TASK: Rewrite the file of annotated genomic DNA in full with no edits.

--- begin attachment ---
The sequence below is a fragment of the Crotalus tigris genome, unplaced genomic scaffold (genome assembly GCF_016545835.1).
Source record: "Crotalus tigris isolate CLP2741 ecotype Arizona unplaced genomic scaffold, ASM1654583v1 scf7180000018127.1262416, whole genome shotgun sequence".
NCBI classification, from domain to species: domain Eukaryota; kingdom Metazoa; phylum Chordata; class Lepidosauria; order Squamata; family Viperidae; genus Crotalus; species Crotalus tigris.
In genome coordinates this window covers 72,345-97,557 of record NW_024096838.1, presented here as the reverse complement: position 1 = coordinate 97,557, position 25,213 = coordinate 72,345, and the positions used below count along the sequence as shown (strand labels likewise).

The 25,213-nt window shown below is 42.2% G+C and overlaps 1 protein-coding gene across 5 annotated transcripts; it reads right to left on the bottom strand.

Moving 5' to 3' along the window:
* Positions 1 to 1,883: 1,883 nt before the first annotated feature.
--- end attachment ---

The sequence below is a fragment of the Crotalus tigris genome, unplaced genomic scaffold (genome assembly GCF_016545835.1).
Source record: "Crotalus tigris isolate CLP2741 ecotype Arizona unplaced genomic scaffold, ASM1654583v1 scf7180000018127.1262416, whole genome shotgun sequence".
NCBI classification, from domain to species: domain Eukaryota; kingdom Metazoa; phylum Chordata; class Lepidosauria; order Squamata; family Viperidae; genus Crotalus; species Crotalus tigris.
In genome coordinates this window covers 72,345-97,557 of record NW_024096838.1, presented here as the reverse complement: position 1 = coordinate 97,557, position 25,213 = coordinate 72,345, and the positions used below count along the sequence as shown (strand labels likewise).

The 25,213-nt window shown below is 42.2% G+C and overlaps 1 protein-coding gene across 5 annotated transcripts; it reads right to left on the bottom strand.

Moving 5' to 3' along the window:
* Positions 1 to 1,883: 1,883 nt before the first annotated feature.